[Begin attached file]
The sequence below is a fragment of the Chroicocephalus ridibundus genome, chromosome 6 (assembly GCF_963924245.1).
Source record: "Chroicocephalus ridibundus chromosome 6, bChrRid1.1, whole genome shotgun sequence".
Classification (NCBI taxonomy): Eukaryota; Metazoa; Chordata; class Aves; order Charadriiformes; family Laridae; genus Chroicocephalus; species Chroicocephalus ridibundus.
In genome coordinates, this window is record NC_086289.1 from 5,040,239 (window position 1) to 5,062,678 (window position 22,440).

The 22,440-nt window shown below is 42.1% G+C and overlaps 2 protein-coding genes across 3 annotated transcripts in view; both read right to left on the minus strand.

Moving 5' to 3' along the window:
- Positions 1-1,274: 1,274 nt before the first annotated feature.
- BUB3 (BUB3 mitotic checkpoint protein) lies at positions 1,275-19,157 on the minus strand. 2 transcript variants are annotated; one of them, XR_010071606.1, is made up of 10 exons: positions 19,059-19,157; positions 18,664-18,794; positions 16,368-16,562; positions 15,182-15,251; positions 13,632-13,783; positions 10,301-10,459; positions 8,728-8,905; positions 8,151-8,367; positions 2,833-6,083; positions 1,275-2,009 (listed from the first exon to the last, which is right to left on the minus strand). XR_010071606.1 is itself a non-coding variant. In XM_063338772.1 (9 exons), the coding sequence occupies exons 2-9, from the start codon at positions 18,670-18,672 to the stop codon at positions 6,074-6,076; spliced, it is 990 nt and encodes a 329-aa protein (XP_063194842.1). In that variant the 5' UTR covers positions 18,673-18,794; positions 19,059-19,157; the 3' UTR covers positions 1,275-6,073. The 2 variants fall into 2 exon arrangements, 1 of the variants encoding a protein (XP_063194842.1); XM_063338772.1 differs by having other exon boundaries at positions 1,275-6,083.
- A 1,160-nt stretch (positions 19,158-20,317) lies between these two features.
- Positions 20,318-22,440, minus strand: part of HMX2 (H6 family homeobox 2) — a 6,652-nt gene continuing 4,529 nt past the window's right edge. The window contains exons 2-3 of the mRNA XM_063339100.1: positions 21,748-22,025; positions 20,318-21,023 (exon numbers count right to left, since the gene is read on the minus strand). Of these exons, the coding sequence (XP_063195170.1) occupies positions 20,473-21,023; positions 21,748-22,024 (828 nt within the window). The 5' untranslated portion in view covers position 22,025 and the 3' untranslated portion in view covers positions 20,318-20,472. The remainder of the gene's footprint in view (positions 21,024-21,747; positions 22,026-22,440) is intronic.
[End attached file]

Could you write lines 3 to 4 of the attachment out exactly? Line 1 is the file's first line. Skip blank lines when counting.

Classification (NCBI taxonomy): Eukaryota; Metazoa; Chordata; class Aves; order Charadriiformes; family Laridae; genus Chroicocephalus; species Chroicocephalus ridibundus.
In genome coordinates, this window is record NC_086289.1 from 5,040,239 (window position 1) to 5,062,678 (window position 22,440).